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The View From Pluto: The NBA's Floor, Ceiling and Race to Win the Money Game

Matthew Dellavedova

While the Cavaliers are still basking in the glory of their first championship, other NBA teams have begun the frenzy of assembling their rosters for next year. It’s called free agency – a period when teams can sign players whose contracts are up. And this month, they’ve been doling out dollars like never before. WKSU commentator Terry Pluto says there have been some outrageously huge contracts handed out in the first week of free agency. 

"There's never been  a salary explosion like this one," Pluto says.

For example, Cavs back-up point guard Matthew Dellavedova reportedly will sign a four-year, $38 million contract with the Milwaukee Bucks.

“I never thought I’d say $10 million a year is Delly money,” Pluto says. Last season's folk hero, Dellavedova played very few minutes during the NBA Finals as Kyrie Irving, J.R. Smith, Mo Williams and Dahantay Jones took the spotlight. 

The salary cap and the lesser-known floor
There is more money to go around because of a new nine-year TV rights contract. The salary cap went up from $70 million to $94 million for this upcoming season. Pluto says some teams, like the Cavs, go over the salary cap and pay a luxury tax. 

But he says there's another aspect to the salary cap that few people are aware of.  It’s called the salary cap floor, which is $85 million.

"Let's say if a team wants to run a discount operation and their payroll is $70 million, the league would then come in and say, ‘You must spend $85 million. So you must spend $15 more million and if you don’t, we will take it and divide it up with everybody on your roster.'

"So what you’re seeing is some teams that are not very good and have lower payrolls throwing a ton money at very mediocre players to hit the [salary cap] floor."

The new money game
Pluto says it's all part of a new era in NBA contracts.

"Players want to beat the team in negotiating [and] the agents want to win; it helps them attract new clients."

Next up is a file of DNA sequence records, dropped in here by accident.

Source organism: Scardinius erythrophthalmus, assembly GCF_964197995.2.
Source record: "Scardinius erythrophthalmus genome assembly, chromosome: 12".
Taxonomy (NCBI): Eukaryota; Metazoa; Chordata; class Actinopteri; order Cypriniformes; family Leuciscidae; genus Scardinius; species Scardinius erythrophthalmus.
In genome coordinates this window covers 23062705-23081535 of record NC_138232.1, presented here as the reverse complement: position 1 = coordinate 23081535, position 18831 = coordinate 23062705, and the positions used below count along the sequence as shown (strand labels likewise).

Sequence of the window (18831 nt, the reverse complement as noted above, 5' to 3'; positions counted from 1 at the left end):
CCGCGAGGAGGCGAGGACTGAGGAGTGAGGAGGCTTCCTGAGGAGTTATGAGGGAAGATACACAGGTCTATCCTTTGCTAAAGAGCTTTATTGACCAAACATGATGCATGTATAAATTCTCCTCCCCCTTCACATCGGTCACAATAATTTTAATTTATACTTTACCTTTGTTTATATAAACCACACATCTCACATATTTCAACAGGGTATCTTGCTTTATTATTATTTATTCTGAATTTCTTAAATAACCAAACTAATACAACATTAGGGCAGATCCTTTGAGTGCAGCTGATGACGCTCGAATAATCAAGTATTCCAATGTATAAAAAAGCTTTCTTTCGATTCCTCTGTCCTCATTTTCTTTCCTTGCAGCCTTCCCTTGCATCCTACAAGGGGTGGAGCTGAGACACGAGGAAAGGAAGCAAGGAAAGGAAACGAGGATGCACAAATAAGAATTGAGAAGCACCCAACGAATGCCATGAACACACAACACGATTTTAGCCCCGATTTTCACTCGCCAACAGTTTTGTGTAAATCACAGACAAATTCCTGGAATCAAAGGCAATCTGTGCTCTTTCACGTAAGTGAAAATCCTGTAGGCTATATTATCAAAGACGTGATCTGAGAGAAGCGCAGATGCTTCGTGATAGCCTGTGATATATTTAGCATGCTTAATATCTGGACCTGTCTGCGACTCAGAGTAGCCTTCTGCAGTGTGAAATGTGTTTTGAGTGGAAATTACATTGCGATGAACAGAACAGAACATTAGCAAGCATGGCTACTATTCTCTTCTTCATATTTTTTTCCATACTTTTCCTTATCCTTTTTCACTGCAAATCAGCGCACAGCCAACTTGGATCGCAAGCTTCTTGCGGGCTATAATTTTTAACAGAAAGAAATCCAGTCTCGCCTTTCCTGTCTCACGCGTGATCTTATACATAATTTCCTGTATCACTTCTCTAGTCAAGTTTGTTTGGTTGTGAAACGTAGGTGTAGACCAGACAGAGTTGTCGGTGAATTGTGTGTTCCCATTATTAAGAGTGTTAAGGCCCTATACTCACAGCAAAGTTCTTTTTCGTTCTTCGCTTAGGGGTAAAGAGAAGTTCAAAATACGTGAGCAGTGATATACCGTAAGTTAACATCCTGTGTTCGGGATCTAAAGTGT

And he says the players get competitive with each other. Miami Heat star Dwayne Wade is a good example. At 34, Wade's a free agent and his career is winding down.

"Wade has made hundreds of millions of dollars in his career. It doesn’t matter. Wade has never had a maximum contract or anything close to that. He wants to be paid. He wants $50 million for two years. There’s all these rumors that [he could sign] with the Cavaliers. They would have to practically give away Kevin Love to some team. Dwayne Wade is not coming here.”

Undercutting players
Pluto says superstars like LeBron James also got fed up with deals they made in the past.

"In 2010, when LeBron James, Chris Bosh and Dwayne Wade went to Miami, they all signed contracts for about $19 million each, down to the penny. That was about $2 million under the maximum contract. The players discovered later on that the teams were using these contracts to undercut other really good players, arguing, ‘Well Lebron James doesn’t get the max contract.’ Well, LeBronand those guys heard this and got very upset."

So, Pluto says that when James returned to the Cavs, he told Dan Gilbert he wanted a max contract. He had never been the highest-paid player on his team until now. 

Welcome to the NBA in 2016
Pluto says it all comes down to everyone trying to win the money game.

"Competitive people looking at millions upon millions of dollars that are incomprehensible to most of us. [The players] want to beat the owners out of how much they can get. The owners want to hold the line on how much they can give. And the agents want to get very attractive contracts to bring in new clients. 

Welcome to the NBA in 2016. And remember, if you don’t spend your $15 million, they’ll spend it for you."

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